The Martin I Knew

Silke Kämmerer’s address on the occasion of receiving, on behalf of Dr. Martin Isenburg, the Lidar Leader Award for Outstanding Personal Achievement in Lidar, during the Geo Week conference, Denver, 7 February 2022

Martin was known as the creator of LASzip and LAStools. His LAZ format has become an industry standard, supported by virtually all existing point-cloud processing tools. Sometimes, we view tools as just some code that magically performs the task at hand. Martin reminds us, that behind each code, each tool, and each project, is a person and a story.

The history of LAStools goes back to 2007. In support of his research as a postdoc at UC Berkeley, Martin wrote code and some simple tools to read lidar data from LAS files. He zipped a folder called LAStools and put the code on his website. Others found it, reported bugs, requested features, and it became his hobby to maintain the code. He also added the ability to compress LAS files into LAZ files that were as much as 12 times smaller.

In 2010, Martin’s life took a dark turn. He fell into a manic episode that lasted for several months. He had obsessive plans, lost his self-control, and offended his co-workers at the US-government lab where he was working. He was fired, lost his immigration status, and was deported to Germany. With few prospects beyond the software and the techniques that he had pioneered, he started programming the LAStools software suite. The circumstances under which he had been fired and deported certainly added extra motivation. Later, Martin even said that it was fortunate that he lost his previous position, as this allowed him to put his focus on much more fulfilling work.


After his repatriation to Germany in 2010, Martin was productive but yearned for sunshine. The gray Bavarian winters depressed him, so in spring 2012 he traveled to Tenerife with his father, Dieter, and Silke, to conduct fieldwork on the Teide volcano and collect data to test the LAStools software suite he was developing at the time.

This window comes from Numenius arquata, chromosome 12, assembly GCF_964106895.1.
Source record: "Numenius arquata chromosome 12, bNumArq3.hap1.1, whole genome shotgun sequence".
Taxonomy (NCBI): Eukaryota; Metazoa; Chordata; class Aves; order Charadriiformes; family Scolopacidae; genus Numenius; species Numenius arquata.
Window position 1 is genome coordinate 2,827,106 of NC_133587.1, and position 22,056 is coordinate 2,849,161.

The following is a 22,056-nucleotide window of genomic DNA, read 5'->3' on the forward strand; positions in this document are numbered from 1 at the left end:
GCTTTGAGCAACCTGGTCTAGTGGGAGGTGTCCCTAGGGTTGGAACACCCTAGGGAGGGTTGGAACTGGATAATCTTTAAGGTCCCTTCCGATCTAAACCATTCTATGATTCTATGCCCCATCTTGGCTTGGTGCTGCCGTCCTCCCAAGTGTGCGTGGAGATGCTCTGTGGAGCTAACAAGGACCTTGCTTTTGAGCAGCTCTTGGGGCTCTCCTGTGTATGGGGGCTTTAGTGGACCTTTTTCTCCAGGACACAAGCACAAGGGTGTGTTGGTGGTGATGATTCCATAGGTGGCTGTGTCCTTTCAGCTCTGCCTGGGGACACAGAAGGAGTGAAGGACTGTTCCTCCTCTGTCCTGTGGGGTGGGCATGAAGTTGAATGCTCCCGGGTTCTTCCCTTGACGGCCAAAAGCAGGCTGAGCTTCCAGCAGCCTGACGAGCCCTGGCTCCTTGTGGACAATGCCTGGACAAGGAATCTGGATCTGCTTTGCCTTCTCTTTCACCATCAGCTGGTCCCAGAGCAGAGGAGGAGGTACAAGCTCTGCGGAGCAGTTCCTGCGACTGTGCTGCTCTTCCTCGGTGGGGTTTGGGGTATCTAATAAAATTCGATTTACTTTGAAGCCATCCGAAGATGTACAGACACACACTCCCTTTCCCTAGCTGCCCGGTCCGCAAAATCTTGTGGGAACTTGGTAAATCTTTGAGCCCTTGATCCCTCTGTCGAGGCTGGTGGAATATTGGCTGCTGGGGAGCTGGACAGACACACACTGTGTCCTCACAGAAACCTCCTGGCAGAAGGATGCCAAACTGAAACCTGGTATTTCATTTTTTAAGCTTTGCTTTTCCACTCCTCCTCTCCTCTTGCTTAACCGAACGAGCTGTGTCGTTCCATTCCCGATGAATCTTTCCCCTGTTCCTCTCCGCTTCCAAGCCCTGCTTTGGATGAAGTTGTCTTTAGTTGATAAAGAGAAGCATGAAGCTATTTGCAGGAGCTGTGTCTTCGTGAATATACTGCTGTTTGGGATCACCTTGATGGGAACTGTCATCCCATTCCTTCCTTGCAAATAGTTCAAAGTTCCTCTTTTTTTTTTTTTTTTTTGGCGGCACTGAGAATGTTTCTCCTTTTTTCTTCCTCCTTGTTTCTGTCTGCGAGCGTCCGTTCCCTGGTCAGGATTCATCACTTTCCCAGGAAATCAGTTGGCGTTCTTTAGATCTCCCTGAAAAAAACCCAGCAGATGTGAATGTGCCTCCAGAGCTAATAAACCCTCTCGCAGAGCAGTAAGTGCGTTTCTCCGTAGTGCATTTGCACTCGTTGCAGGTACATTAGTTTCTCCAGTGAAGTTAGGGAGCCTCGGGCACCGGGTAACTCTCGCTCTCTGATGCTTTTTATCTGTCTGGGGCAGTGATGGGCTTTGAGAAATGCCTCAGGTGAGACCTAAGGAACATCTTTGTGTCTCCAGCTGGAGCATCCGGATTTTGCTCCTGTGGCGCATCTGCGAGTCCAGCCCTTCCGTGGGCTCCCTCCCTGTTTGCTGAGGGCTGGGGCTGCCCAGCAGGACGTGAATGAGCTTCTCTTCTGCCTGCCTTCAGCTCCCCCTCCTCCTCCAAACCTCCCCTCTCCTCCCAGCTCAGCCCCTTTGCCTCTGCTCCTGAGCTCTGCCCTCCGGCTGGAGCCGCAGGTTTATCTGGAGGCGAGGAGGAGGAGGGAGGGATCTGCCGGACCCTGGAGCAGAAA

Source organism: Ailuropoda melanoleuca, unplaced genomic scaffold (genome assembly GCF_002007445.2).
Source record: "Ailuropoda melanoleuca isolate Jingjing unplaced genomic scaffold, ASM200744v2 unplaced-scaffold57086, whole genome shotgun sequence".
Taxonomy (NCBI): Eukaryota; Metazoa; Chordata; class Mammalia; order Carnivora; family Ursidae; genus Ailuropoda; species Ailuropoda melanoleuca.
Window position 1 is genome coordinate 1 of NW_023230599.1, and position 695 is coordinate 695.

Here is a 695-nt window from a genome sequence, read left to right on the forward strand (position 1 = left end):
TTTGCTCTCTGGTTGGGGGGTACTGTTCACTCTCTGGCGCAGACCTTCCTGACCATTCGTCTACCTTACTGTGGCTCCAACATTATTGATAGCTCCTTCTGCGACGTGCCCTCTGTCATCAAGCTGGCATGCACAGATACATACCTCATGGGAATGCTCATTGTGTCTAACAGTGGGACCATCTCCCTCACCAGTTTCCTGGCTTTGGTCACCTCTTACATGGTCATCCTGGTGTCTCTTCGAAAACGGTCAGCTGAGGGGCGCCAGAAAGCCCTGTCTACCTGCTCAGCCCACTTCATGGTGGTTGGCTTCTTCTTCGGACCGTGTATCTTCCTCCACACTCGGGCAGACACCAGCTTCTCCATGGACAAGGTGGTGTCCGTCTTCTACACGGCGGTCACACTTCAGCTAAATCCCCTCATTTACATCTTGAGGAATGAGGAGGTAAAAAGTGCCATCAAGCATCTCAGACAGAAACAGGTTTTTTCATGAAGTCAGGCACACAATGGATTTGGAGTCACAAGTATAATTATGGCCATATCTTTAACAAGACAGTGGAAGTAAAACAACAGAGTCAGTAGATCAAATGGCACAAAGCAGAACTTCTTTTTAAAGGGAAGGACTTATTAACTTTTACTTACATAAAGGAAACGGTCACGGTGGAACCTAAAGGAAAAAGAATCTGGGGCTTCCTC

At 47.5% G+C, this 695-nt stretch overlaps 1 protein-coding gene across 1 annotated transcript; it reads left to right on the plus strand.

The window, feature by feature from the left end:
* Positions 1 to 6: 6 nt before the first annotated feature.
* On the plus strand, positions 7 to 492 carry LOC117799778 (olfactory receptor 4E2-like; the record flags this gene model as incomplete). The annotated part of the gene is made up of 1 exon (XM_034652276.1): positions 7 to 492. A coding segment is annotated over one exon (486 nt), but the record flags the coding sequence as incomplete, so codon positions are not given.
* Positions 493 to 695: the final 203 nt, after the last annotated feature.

In 2012, Martin founded his company rapidlasso to distribute his software. He grew the company by adding new features to the software and conducting workshops at universities, research institutes, private companies, and government agencies around the world. He spoke at countless conferences and conventions, provided his opinion and expertise for articles and podcasts, and served on advisory boards.

Martin loved teaching as much as writing software. He enabled countless young lidar scientists and users to understand lidar in all its aspects. His dedication to share his knowledge, especially among students and young professionals, will be part of his impressive legacy. Through his LASmoons program, he gifted access to the full version of his software to many meaningful projects.

Martin travelled the world, enjoying teaching, coding, hiking, and surfing. Rarely seen without his coffee mug in hand, he also campaigned to switch away from single-use plastic and was successful in raising awareness and changing practices.

Beyond being a gifted software developer, Martin was very aware of our impact on the planet. He had great respect for nature, animals, and the environment, and he was vocal about conservation and preservation. He cared not only about technology, but also about the potential of technology to improve our environment and the human condition. He talked about reducing the carbon footprint of computing before almost anyone else. The carbon footprint he saved by giving away LASzip and LAZ will be a lasting impact.